Have our attitudes towards Remain and Leave changed? With the ‘EURef2 Poll of Polls’, we are now able to provide a simple summary of the evidence on the question.
Have our attitudes towards remaining in or leaving the EU changed at all? In publishing yesterday a ‘EURef2 Poll of Polls’ and backdating it to the beginning of this year, we are now able to provide a simple summary of the evidence that the polls are providing on this question.
The first thing to note is just how extraordinarily stable the picture has been during the last nine months. We started the year with Remain on 52% and Leave on 48% – and our latest poll of polls also shows Remain on 52% and Leave on 48%.
Moreover, the picture has barely changed at all during the intervening months. Support for Remain did fall slightly in March when a couple of polls put Leave ahead. Momentarily the two sides were neck and neck in the poll of polls. However, by the end of April the figures had returned to where they had been at the beginning of the year.
More recently, it appeared as though there might have been a bit of a swing in the opposite direction, with Remain edging up to 53% and Leave down to 47% in the wake of the publication of the Chequers Agreement. But that movement too has subsequently looked to be short-lived.
In short, neither side in the Brexit debate has secured any ‘momentum’ so far as the balance of public opinion is concerned – and any claims to the contrary made by protagonists on either side of the debate should be regarded with considerable scepticism.
But, of course, what our ‘poll of polls’ does show is that the balance of opinion is now tilted slightly in the opposite direction from that which emerged from the ballot boxes in June 2016. Indeed, this has not only been the position throughout last year, but also in most polls ever since last year’s general election.
However, this does not necessarily mean that many Leave voters have changed their mind. This becomes clear if we look underneath the bonnet of the headline figures and examine separately how those who voted Remain, those who backed Leave, and those who did not vote at all, now say they would vote in another referendum. This information is shown in the table below, which is based on the average of the most recent poll conducted by each of the five companies that have polled within the last month or so.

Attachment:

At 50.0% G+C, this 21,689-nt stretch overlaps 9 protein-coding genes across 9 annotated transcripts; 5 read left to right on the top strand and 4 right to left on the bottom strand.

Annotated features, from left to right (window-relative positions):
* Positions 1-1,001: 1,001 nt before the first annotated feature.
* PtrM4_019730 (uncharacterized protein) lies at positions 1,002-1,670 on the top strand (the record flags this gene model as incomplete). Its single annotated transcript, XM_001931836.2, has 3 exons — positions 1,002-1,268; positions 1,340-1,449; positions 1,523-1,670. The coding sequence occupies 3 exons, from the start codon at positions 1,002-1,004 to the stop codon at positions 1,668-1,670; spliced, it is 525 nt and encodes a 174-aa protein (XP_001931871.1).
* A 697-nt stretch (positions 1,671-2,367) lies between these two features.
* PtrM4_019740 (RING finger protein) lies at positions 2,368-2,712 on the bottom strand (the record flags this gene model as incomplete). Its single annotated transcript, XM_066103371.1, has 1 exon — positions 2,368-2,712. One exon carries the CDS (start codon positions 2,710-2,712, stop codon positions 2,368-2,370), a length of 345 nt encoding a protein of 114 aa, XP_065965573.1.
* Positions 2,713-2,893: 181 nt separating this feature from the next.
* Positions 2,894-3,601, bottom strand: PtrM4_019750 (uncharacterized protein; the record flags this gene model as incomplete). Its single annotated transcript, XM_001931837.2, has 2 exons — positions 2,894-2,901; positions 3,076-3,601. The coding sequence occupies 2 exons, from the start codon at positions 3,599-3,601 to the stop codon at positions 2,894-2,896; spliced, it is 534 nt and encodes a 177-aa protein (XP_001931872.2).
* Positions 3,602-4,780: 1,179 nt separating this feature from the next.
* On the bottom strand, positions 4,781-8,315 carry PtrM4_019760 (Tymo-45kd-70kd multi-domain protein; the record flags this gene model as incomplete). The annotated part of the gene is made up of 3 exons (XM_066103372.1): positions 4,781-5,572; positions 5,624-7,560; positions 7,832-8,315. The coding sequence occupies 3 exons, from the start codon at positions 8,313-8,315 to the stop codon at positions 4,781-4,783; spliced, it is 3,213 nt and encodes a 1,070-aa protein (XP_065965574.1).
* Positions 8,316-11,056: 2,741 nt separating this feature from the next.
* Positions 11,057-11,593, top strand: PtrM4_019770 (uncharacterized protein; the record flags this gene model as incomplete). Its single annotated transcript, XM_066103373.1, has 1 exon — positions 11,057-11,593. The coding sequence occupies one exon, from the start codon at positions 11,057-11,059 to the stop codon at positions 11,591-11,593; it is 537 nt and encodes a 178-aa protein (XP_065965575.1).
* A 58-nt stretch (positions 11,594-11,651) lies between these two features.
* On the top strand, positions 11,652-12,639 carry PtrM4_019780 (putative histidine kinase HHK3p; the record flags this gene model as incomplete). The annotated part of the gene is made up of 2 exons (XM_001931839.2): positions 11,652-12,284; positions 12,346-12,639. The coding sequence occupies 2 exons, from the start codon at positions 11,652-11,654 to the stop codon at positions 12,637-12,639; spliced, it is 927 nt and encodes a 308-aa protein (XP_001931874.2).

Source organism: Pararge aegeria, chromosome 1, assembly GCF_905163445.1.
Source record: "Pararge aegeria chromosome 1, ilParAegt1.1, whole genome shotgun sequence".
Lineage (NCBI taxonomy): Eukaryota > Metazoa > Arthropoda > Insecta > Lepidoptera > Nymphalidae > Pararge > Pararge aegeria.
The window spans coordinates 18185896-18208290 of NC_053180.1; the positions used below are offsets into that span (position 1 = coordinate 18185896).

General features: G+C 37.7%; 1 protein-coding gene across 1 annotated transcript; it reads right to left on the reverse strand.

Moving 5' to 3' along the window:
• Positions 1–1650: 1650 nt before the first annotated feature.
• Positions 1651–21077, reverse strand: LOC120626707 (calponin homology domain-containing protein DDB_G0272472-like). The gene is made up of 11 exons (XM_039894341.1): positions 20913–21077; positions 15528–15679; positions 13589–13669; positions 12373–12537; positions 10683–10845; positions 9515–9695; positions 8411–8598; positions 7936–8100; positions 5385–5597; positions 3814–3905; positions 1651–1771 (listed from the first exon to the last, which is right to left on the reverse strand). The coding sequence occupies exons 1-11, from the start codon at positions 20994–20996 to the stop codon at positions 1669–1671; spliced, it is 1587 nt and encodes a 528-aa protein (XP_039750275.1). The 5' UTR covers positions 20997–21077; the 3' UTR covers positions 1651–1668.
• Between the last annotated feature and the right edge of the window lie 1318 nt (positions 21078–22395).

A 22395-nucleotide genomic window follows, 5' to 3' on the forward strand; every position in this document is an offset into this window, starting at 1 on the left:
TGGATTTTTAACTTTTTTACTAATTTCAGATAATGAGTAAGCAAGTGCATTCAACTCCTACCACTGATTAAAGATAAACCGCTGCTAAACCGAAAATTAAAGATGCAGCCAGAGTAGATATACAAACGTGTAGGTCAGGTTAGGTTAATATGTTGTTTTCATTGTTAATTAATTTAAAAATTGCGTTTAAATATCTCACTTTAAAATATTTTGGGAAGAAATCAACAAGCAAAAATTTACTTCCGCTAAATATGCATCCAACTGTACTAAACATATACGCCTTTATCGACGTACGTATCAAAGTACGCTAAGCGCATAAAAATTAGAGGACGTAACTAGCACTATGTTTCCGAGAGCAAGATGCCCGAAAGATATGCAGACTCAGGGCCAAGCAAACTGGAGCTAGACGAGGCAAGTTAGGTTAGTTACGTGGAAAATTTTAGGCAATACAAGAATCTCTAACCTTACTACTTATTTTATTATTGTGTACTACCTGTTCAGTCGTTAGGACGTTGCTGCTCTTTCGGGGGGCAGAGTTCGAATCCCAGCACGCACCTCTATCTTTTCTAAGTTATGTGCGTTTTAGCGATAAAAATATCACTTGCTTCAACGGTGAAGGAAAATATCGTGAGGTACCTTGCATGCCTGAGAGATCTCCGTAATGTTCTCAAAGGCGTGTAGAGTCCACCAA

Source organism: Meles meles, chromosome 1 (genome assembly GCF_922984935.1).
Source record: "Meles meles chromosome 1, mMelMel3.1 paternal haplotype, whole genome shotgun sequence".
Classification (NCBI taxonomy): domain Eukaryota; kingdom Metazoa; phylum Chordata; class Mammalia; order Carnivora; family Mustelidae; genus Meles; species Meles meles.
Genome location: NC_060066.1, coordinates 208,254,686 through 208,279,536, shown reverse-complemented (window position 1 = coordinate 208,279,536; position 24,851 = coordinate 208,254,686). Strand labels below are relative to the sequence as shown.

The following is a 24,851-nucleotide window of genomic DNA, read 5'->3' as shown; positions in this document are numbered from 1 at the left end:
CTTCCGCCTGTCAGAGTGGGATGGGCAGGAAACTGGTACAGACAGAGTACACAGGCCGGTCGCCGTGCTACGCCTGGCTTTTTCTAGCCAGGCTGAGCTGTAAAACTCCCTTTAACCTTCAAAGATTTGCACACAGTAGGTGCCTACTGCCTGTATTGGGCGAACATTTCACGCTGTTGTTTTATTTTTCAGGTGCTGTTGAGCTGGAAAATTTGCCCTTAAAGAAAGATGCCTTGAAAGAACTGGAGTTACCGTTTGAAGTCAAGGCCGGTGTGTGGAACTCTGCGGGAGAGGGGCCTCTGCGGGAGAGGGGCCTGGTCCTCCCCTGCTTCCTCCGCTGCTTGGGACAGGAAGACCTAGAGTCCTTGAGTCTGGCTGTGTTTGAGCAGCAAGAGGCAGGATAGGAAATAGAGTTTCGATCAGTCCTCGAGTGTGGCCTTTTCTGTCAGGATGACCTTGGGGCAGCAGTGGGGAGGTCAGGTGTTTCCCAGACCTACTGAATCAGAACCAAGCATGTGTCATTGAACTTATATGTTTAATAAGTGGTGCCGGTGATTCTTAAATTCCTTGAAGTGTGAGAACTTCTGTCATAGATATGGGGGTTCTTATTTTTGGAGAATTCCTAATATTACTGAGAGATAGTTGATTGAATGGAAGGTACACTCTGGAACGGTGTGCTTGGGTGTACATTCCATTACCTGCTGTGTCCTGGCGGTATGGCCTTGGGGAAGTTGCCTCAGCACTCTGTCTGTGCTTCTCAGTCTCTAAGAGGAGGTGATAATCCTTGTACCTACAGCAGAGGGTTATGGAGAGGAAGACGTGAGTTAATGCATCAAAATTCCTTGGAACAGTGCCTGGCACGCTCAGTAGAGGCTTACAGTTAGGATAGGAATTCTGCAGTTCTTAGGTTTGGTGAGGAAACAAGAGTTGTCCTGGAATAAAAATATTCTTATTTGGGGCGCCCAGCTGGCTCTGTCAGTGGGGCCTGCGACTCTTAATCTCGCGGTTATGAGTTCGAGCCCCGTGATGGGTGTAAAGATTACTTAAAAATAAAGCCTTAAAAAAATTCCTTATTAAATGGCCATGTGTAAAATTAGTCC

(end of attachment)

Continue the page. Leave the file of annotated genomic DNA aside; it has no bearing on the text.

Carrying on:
There is some evidence that those who voted Leave are a little less likely than those who voted Remain to say that they would vote the same way again. Such a pattern is found in some though not all polls – and indeed was also found in the most recent wave of NatCen’s panel survey. Thus, when we average the figures out across a number of polls, we find that 87% of Leave voters say that they would vote the same way again, a little below the 90% of Remain voters who say that they would do so.
What, however, is to be seen in every poll is a marked tendency for those who did not vote in 2016 to be more likely to say that they would vote Remain rather than Leave – though note that many do not indicate a preference at all. Some of these will be voters who were too young to vote two years ago, while others will be those who for whatever reason chose not to do so.
This suggests that in practice the outcome of any second referendum might well depend on the extent to which those who did not or could not vote first time around actually make it to the polls.
Disproportionately younger voters as they are, past experience suggests that there is certainly no guarantee that they will do so in large numbers. Equally, identifying who will and (especially) who will not vote is one of the more challenging tasks that faces pollsters.
At this juncture at least, and bearing in mind too that polls are not always perfect, the only safe conclusion that can probably be drawn is that that the outcome of any second ballot would most likely be close – just, of course, as the first one was.🔷
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(This piece was originally published on WhatUKThinks.org.)